Adobong pata ng baboy (pork hock) at sitaw (string beans)

Prep Time 10 minutes
Cook Time 30 minutes
Total Time 40 minutes
Servings 4
Author CASA Veneracion


  • 1 and 1/2 cups diced cooked pork pata (meat from hock)
  • 1 bunch sitaw yard-long beans, trimmed and cut into 2-inch lengths
  • 1/2 head garlic crushed
  • 1 bay leaf
  • 1/2 teaspoon peppercorns
  • 1/4 cup vinegar
  • 4 to 5 tablespoons soy sauce depending on how salty you want your adobo
  • 3/4 to 1 cup pork pata broth
  • snipped cilantro optional but highly recommended


  • Place the diced pork pata meat in a cooking pan. Pour in the vinegar. Add the garlic, peppercorns and bay leaf. Turn the stove to high and bring to a boil.
  • Cook, stirring occasionally, until the pork starts to render fat. You will know you’ve reached this stage when you start to hear popping sounds.
  • Pour in the broth and the soy sauce and bring to a boil. If it appears too soupy, don’t worry about it. Pork pata broth is thick and sticky and once the adobo starts to cool on the serving platter, the sauce will thicken (it will turn into a gel if allowed to get cold). It is this characteristic of pork pata that makes this dish so wonderful. See, while simmering the pata, the ligaments melt and become part of the broth. So, when you pour the broth into your adobo, you get a full-bodied sauce.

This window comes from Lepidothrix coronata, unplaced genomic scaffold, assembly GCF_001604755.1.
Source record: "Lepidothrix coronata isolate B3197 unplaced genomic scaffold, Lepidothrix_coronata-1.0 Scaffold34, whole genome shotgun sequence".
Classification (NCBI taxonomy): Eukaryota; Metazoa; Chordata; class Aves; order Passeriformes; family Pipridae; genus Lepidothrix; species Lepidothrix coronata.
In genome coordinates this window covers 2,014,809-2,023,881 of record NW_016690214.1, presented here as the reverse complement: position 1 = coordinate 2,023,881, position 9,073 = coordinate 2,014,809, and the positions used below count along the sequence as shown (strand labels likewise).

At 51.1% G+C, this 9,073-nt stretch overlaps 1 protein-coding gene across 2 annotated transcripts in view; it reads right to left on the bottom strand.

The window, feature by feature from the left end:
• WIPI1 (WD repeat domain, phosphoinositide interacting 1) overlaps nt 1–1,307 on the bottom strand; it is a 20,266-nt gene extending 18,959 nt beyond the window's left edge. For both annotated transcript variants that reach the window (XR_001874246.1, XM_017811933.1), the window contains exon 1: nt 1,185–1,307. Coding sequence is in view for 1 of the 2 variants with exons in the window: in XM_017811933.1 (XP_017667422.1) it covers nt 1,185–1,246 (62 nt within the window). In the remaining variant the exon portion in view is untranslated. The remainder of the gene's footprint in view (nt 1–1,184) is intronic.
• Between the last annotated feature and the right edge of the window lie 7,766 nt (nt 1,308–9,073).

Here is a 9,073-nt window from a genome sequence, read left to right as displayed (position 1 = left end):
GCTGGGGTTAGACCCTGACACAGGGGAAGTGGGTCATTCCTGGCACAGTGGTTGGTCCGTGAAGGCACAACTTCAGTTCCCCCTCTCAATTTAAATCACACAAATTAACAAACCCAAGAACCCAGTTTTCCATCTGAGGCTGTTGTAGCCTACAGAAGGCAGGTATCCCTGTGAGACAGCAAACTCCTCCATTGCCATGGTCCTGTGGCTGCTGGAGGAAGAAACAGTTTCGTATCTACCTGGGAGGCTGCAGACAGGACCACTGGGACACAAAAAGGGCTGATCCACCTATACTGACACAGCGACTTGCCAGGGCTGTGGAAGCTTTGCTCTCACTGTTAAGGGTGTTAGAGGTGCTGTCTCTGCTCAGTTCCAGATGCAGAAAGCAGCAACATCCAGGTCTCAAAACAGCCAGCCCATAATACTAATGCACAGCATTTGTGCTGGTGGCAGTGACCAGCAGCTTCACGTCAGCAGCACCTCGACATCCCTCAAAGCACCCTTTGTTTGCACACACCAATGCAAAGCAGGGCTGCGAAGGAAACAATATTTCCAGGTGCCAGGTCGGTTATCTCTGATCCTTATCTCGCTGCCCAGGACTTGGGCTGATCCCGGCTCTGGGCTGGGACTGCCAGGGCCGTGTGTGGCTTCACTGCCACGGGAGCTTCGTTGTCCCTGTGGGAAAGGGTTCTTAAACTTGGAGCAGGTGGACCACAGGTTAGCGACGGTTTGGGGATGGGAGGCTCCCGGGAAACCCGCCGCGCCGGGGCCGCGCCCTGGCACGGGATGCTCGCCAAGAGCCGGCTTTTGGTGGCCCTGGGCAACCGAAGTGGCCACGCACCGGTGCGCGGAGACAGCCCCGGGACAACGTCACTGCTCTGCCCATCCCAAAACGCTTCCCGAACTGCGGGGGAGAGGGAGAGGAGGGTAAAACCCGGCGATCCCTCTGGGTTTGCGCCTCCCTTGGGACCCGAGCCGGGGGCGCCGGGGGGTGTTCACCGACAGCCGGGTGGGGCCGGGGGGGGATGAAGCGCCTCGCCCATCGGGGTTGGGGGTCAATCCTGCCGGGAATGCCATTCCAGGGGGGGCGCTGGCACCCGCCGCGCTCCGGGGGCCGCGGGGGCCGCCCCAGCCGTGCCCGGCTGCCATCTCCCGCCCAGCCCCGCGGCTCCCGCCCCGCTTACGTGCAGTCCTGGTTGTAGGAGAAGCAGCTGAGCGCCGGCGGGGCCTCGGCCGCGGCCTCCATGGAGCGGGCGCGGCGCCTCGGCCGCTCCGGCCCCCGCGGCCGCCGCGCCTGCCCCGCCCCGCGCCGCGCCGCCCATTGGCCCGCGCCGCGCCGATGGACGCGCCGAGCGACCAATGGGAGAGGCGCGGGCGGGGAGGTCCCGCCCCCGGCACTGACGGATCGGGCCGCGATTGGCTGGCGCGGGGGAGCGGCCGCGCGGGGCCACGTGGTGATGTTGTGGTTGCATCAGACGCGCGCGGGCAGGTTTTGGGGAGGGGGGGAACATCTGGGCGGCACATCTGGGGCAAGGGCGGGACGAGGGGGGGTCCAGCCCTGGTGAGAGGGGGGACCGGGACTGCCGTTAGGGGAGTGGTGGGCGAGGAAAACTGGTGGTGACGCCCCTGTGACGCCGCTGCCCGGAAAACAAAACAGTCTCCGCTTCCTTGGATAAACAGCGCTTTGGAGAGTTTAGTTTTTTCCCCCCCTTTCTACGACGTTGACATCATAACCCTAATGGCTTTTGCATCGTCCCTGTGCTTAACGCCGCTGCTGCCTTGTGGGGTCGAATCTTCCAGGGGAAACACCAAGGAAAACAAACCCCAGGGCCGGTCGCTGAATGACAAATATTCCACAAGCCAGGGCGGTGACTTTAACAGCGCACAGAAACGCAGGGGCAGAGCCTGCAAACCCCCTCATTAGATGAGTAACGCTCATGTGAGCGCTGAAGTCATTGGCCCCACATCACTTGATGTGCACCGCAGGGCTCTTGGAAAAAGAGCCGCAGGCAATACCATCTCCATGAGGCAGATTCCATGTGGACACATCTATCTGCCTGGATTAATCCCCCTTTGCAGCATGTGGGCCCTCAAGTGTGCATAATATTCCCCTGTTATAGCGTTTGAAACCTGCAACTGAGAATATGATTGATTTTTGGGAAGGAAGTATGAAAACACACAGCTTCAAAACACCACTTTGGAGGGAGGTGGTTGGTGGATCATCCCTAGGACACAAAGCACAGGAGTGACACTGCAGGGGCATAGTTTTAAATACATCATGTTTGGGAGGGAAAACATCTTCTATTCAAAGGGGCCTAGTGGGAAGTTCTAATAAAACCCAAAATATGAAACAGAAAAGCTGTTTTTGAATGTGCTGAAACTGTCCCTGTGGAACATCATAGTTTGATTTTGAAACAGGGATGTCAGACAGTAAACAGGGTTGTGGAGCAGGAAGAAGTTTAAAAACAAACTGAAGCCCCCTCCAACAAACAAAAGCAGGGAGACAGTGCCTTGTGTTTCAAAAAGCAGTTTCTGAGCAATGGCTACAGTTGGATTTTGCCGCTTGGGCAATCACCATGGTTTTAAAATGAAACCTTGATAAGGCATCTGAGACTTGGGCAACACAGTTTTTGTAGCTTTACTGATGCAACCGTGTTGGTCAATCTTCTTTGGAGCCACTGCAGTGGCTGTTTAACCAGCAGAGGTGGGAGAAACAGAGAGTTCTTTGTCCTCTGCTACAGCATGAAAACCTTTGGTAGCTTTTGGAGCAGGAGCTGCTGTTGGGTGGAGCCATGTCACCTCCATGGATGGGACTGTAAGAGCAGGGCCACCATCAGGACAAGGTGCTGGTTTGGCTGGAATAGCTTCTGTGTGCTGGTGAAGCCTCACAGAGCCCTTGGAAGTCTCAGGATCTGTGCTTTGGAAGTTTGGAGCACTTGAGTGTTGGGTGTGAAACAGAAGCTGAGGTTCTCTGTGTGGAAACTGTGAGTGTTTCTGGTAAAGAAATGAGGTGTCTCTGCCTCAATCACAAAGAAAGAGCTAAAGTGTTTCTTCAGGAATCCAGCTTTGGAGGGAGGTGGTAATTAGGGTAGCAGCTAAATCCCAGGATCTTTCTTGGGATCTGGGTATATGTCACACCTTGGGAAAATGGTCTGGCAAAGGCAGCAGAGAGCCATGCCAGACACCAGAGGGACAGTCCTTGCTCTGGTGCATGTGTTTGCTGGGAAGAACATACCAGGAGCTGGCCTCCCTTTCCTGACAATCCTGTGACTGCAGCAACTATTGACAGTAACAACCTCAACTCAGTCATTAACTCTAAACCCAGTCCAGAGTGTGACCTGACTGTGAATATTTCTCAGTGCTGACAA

• When the liquid boils, add the beans. Bring to a boil once more then lower the heat, cover and simmer for 10 to 15 minutes (depending on how young the beans are — mature yard-long beans take forever to cook) until the vegetables are done.
  • Transfer to a serving platter. Garnish with snipped wansuy (believe me, wansuy transforms adobo into something inexplicably delicious) and serve at once.